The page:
Welcome to my Bird Blog!

Welcome to all my fellow bird lovers and gardeners! I'm so glad you stopped by.

Migratory bird populations have taken a nose dive in the past 40 years. But you can help bring their numbers back by creating beneficial, beautiful and fun habitats in your own backyard. Discover favorite plants and environments that shelter and feed colorful songbirds, as well as how to make them feel welcome by offering their preferred natural foods.

Grandma Pearl
(Connie Smith)

Thursday, July 25, 2013

Plant a Climbing Hydrangea Vine to Help Protect Birds

Climbing Hydrangea Vine (Hydrangea anomala petiolaris) from urbanext.illinois.edu

My climbing hydrangea vine has come a long way in 3 years!
from Grandma Pearl
Vines Provide Birds With:    
  • Food in the form of seeds, berries flowers and nectar, as well as caterpillars and lots of other insects
  • Fragrance, which in turn attracts insects
  • Shelter from bad weather and hot sun
  • Safe Nesting Places
  • Nesting Materials
  • Vantage Points from which to Watch for Approaching Predators
  • Hiding Places from Predators

Climbing Hydrangea Flower Bud
from Grandma Pearl
Climbing Hydrangeas produce fast-growing stems that yield aerial rootlets capable of clinging to almost any surface; this plant is slow to start, but once established it will dazzle you with white lacy blooms and dense green foliage.  Mine has been growing for over 3 years now, and you can see its progress from the 3-foot stick I bought at an Autumn nursery closeout sale!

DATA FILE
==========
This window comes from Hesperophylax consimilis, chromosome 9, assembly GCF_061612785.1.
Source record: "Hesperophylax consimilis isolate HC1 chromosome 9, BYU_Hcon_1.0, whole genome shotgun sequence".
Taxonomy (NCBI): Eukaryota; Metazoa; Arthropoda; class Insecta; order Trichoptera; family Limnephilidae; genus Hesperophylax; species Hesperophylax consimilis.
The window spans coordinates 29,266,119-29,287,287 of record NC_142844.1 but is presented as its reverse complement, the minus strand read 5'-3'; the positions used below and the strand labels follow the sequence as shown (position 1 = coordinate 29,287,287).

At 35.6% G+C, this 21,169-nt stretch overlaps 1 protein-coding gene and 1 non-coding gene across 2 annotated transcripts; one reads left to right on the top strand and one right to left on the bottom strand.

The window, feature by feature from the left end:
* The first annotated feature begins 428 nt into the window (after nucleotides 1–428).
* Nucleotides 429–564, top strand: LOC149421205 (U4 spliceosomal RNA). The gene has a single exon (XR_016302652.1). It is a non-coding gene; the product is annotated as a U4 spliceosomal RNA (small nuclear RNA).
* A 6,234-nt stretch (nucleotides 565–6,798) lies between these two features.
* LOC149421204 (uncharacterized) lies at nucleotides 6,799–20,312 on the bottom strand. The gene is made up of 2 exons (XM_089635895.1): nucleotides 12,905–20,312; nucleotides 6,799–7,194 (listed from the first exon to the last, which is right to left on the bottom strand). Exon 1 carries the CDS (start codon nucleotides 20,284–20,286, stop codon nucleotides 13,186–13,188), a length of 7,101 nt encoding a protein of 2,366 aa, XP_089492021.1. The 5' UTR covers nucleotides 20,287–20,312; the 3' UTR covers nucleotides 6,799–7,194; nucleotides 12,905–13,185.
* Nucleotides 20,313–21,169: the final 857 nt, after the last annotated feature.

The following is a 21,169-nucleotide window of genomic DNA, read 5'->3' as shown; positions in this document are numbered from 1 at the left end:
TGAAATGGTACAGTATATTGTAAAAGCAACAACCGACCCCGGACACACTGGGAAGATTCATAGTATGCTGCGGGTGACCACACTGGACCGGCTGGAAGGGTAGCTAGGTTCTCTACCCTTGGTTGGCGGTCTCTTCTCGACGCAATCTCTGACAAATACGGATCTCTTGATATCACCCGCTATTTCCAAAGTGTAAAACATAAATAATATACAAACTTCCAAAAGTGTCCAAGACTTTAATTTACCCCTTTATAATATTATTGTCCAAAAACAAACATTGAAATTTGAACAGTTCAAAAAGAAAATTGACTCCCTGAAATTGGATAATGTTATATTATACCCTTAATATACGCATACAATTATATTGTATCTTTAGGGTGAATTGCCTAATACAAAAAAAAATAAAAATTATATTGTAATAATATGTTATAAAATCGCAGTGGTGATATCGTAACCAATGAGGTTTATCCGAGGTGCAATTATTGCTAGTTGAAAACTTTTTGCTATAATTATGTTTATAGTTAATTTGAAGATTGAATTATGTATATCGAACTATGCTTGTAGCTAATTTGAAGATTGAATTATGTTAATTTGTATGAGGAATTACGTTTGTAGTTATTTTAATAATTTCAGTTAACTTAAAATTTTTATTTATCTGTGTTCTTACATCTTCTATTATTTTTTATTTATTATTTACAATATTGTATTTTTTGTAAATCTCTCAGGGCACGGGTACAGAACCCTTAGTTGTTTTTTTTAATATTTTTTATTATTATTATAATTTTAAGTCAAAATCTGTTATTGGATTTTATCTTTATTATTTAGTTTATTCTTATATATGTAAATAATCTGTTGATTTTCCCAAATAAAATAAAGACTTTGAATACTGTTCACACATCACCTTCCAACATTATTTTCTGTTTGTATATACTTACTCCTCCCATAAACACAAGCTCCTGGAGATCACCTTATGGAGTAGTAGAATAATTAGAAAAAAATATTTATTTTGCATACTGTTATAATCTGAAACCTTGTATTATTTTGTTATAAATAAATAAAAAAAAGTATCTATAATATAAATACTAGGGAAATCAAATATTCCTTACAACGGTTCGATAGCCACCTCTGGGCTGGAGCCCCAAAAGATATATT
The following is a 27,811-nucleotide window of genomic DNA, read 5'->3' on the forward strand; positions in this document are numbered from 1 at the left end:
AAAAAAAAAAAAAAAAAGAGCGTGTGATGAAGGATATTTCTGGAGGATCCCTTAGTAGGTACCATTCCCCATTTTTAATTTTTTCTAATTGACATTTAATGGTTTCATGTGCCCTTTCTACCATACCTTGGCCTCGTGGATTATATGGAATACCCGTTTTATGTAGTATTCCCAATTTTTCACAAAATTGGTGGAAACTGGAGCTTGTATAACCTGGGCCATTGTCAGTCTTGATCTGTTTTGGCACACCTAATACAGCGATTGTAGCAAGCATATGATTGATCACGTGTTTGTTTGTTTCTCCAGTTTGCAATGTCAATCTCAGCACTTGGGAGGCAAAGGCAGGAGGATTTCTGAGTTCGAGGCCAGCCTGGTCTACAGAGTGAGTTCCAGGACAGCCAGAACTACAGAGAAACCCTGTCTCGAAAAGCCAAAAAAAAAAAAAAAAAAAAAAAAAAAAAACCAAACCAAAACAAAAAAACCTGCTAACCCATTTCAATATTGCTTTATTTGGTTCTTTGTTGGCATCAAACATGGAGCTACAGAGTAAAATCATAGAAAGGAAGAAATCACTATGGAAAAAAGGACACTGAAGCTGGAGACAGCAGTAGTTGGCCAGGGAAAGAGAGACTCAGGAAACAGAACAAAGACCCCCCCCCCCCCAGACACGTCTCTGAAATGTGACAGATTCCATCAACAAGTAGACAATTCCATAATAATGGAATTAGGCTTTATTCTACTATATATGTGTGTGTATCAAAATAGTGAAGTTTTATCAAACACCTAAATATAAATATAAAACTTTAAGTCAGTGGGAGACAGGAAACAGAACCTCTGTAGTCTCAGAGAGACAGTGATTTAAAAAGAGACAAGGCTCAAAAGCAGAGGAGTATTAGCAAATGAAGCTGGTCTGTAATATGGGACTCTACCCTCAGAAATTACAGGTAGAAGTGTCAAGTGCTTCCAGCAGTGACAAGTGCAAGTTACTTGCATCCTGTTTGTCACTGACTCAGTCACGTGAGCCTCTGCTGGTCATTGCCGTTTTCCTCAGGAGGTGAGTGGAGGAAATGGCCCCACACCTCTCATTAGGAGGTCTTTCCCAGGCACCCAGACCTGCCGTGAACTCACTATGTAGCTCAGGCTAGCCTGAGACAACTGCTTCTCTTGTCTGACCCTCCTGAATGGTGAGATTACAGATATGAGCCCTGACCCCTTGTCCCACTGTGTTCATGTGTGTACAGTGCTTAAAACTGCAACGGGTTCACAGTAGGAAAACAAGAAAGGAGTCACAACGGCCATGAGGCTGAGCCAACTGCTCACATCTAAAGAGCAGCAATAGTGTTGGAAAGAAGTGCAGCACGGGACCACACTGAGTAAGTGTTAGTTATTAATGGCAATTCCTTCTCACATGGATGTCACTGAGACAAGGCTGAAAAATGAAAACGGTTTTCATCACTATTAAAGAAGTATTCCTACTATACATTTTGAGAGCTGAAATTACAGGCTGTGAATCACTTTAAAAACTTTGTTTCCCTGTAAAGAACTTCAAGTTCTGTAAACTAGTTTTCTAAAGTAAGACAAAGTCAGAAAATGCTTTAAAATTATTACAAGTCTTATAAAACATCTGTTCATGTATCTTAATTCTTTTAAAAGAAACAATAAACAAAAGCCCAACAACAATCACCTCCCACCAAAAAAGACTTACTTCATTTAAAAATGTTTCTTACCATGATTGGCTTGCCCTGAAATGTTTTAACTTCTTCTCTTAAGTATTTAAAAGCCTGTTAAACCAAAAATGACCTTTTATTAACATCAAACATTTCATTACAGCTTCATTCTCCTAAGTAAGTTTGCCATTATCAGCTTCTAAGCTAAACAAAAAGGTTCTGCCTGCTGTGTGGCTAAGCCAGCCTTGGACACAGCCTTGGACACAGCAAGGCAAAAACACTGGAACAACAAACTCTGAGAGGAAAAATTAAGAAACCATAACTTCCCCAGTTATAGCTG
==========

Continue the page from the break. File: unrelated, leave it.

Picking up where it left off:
A-Frame Shingled Bird House will attract all sorts of songbirds
from Grandma Pearl

This little bird house is mounted on the side of my house among the lovely hydrangea leaves and branches.  It’s just right for most songbirds like chickadees, wrens, sparrows, finches, nuthatches and downy woodpeckers.  This vine will keep the bird house cool and dry while baby birds are growing big and strong.  More than that, it will discourage a whole host of predators from trying to reach the eggs and baby birds.  When it comes time for baby’s first flight, the nearby branches will make great practice landing spots for their first tentative flights.

Climbing Hydrangea Requirements:
  • Full sun to part shade
  • Rich evenly-moist soil, but will tolerate less than perfect soil conditions
  • Thrives in Zones 4-9
  • Use organic mulch to retain moisture
  • Amend with compost as needed
  • If desired, pruning should be done after plant has flowered in the summer
  • Provide a sturdy support for this vine, which can reach 60’ to 80’ tall if left unpruned

 I planted my climbing hydrangea on the east side where it receives about 5 hours of morning sunlight a day.  It's the perfect vine for a shaded area, but it will do very well in full sun, too.  The bark of this plant peels and has an interesting texture; and it can be used by birds to weave into their nests.  In addition to the bark, birds will find shelter and nesting opportunities in this versatile and beautiful long-lived climbing vine.

Detail of bark and leaves of Climbing Hydrangea Vine
from Grandma Pearl
Detail of aerial roots that help the plant to cling to surfaces
from Grandma Pearl
 If you wish to prune the plant, do so after it has flowered in the summertime.  It can grow to be 60 to 80 feet in height, and will live happily in cold hardiness zones 4 - 9.  It's not fussy, but does best in moist, well drained rich organic soil.     Butterflies and beneficial bees are attracted to the fragrant creamy white flowers that remind me of Queen Anne’s lace.